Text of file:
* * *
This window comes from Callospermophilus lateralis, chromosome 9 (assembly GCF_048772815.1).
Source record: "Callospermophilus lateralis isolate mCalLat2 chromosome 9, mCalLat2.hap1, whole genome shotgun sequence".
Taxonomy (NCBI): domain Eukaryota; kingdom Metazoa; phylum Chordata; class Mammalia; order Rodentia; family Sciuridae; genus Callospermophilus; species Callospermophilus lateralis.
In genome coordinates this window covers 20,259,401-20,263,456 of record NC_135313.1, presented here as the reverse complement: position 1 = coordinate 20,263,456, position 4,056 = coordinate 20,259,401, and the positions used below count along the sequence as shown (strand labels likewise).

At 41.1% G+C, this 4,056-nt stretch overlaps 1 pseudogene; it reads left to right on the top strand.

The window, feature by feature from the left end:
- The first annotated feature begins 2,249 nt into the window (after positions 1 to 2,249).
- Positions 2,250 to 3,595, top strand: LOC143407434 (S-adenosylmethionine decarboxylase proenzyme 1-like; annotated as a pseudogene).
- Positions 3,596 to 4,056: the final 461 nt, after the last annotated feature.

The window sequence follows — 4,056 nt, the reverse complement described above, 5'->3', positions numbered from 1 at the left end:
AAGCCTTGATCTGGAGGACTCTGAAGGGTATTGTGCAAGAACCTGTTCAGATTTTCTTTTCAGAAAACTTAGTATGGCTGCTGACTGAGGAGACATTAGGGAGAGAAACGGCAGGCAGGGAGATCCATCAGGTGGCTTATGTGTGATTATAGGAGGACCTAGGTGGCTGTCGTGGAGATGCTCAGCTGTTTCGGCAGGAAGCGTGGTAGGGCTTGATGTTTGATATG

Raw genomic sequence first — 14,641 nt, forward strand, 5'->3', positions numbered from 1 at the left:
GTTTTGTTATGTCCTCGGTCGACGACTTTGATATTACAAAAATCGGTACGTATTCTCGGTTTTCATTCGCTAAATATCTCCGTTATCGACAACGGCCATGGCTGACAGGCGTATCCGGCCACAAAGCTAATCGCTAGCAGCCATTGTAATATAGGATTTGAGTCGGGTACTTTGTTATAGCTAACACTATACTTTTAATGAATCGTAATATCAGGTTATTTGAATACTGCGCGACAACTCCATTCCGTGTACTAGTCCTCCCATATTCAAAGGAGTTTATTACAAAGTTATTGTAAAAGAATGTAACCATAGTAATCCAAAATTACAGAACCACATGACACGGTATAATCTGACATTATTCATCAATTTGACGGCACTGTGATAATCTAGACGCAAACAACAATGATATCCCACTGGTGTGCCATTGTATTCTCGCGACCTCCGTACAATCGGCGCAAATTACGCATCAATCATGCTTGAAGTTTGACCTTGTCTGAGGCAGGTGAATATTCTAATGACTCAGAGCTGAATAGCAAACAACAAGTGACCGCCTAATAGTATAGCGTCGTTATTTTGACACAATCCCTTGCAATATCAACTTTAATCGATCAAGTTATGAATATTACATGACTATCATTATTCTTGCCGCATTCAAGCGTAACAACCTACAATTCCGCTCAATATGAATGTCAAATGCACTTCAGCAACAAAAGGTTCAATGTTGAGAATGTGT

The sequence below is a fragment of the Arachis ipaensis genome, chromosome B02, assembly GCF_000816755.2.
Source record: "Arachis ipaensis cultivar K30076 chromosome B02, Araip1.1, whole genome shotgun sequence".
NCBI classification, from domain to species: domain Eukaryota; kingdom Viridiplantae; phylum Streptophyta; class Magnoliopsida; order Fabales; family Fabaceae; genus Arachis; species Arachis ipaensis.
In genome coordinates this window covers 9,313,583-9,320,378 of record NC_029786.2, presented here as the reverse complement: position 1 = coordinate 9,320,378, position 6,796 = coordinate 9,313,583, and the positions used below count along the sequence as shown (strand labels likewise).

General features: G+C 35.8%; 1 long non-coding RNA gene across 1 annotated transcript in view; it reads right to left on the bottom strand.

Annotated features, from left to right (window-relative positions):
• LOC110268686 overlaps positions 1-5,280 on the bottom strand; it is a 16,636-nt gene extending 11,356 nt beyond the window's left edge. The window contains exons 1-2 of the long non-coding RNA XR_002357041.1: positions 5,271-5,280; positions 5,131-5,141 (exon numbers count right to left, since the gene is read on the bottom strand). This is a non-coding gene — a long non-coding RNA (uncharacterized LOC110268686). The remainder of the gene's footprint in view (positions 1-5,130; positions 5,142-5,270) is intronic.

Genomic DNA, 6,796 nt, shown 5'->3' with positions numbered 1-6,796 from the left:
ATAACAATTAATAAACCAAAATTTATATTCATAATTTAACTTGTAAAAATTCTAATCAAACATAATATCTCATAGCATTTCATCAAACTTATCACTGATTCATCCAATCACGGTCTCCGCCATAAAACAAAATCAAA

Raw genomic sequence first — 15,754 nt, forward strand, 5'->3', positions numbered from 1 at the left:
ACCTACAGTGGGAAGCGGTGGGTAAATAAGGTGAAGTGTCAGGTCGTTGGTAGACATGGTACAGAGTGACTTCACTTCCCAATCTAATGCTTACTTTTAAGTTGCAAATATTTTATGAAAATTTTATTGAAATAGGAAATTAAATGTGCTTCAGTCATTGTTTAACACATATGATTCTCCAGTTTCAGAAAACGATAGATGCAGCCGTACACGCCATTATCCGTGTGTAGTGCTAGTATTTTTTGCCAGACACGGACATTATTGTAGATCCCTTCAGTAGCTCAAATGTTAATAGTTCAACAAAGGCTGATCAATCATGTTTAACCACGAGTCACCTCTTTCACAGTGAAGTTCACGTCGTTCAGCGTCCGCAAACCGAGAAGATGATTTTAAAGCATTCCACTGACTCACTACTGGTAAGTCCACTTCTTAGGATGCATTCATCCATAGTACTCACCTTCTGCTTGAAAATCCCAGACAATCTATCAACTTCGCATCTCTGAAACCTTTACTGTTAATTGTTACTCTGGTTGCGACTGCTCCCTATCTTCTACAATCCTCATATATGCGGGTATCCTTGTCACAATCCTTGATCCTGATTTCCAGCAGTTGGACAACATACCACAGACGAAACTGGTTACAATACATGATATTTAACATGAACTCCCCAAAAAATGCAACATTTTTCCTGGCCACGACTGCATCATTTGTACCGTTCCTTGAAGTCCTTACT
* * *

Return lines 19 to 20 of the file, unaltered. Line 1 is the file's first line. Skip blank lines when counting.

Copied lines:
Annotated features, from left to right (window-relative positions):
• LOC110268686 overlaps positions 1-5,280 on the bottom strand; it is a 16,636-nt gene extending 11,356 nt beyond the window's left edge. The window contains exons 1-2 of the long non-coding RNA XR_002357041.1: positions 5,271-5,280; positions 5,131-5,141 (exon numbers count right to left, since the gene is read on the bottom strand). This is a non-coding gene — a long non-coding RNA (uncharacterized LOC110268686). The remainder of the gene's footprint in view (positions 1-5,130; positions 5,142-5,270) is intronic.